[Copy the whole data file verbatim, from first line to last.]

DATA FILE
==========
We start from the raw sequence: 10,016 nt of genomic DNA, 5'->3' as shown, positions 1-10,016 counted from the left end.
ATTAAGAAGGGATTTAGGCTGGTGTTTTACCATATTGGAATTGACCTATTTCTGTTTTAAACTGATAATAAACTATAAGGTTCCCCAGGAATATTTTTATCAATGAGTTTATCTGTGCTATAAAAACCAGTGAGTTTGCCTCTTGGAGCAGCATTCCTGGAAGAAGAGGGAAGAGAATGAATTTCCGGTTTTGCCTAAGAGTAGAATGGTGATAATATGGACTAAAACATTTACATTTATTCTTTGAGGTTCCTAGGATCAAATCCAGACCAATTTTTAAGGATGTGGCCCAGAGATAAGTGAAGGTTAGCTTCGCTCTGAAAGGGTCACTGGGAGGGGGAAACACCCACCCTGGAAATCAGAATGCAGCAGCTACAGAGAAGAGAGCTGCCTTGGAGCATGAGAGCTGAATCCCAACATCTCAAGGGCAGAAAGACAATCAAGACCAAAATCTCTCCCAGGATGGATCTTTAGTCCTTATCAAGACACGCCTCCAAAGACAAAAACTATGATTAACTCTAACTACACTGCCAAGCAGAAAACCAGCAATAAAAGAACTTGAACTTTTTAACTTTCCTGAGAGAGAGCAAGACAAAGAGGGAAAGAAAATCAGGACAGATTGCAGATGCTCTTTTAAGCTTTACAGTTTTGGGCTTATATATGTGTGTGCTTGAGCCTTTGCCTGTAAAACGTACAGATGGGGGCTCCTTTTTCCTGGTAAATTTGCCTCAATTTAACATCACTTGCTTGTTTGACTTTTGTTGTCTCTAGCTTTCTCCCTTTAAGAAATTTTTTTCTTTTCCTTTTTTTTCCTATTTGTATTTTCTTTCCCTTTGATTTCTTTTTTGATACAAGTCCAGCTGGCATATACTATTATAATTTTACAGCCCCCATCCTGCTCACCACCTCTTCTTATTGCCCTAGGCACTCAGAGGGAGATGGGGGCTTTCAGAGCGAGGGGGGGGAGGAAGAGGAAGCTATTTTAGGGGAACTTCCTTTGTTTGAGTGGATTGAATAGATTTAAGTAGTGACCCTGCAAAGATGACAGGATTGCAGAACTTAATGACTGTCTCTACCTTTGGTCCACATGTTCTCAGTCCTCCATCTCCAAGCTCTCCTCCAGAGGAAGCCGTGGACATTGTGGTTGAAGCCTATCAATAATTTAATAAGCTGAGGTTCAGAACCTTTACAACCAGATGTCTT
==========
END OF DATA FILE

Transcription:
We start from the raw sequence: 10,016 nt of genomic DNA, 5'->3' as shown, positions 1-10,016 counted from the left end.
ATTAAGAAGGGATTTAGGCTGGTGTTTTACCATATTGGAATTGACCTATTTCTGTTTTAAACTGATAATAAACTATAAGGTTCCCCAGGAATATTTTTATCAATGAGTTTATCTGTGCTATAAAAACCAGTGAGTTTGCCTCTTGGAGCAGCATTCCTGGAAGAAGAGGGAAGAGAATGAATTTCCGGTTTTGCCTAAGAGTAGAATGGTGATAATATGGACTAAAACATTTACATTTATTCTTTGAGGTTCCTAGGATCAAATCCAGACCAATTTTTAAGGATGTGGCCCAGAGATAAGTGAAGGTTAGCTTCGCTCTGAAAGGGTCACTGGGAGGGGGAAACACCCACCCTGGAAATCAGAATGCAGCAGCTACAGAGAAGAGAGCTGCCTTGGAGCATGAGAGCTGAATCCCAACATCTCAAGGGCAGAAAGACAATCAAGACCAAAATCTCTCCCAGGATGGATCTTTAGTCCTTATCAAGACACGCCTCCAAAGACAAAAACTATGATTAACTCTAACTACACTGCCAAGCAGAAAACCAGCAATAAAAGAACTTGAACTTTTTAACTTTCCTGAGAGAGAGCAAGACAAAGAGGGAAAGAAAATCAGGACAGATTGCAGATGCTCTTTTAAGCTTTACAGTTTTGGGCTTATATATGTGTGTGCTTGAGCCTTTGCCTGTAAAACGTACAGATGGGGGCTCCTTTTTCCTGGTAAATTTGCCTCAATTTAACATCACTTGCTTGTTTGACTTTTGTTGTCTCTAGCTTTCTCCCTTTAAGAAATTTTTTTCTTTTCCTTTTTTTTCCTATTTGTATTTTCTTTCCCTTTGATTTCTTTTTTGATACAAGTCCAGCTGGCATATACTATTATAATTTTACAGCCCCCATCCTGCTCACCACCTCTTCTTATTGCCCTAGGCACTCAGAGGGAGATGGGGGCTTTCAGAGCGAGGGGGGGGAGGAAGAGGAAGCTATTTTAGGGGAACTTCCTTTGTTTGAGTGGATTGAATAGATTTAAGTAGTGACCCTGCAAAGATGACAGGATTGCAGAACTTAATGACTGTCTCTACCTTTGGTCCACATGTTCTCAGTCCTCCATCTCCAAGCTCTCCTCCAGAGGAAGCCGTGGACATTGTGGTTGAAGCCTATCAATAATTTAATAAGCTGAGGTTCAGAACCTTTACAACCAGATGTCTT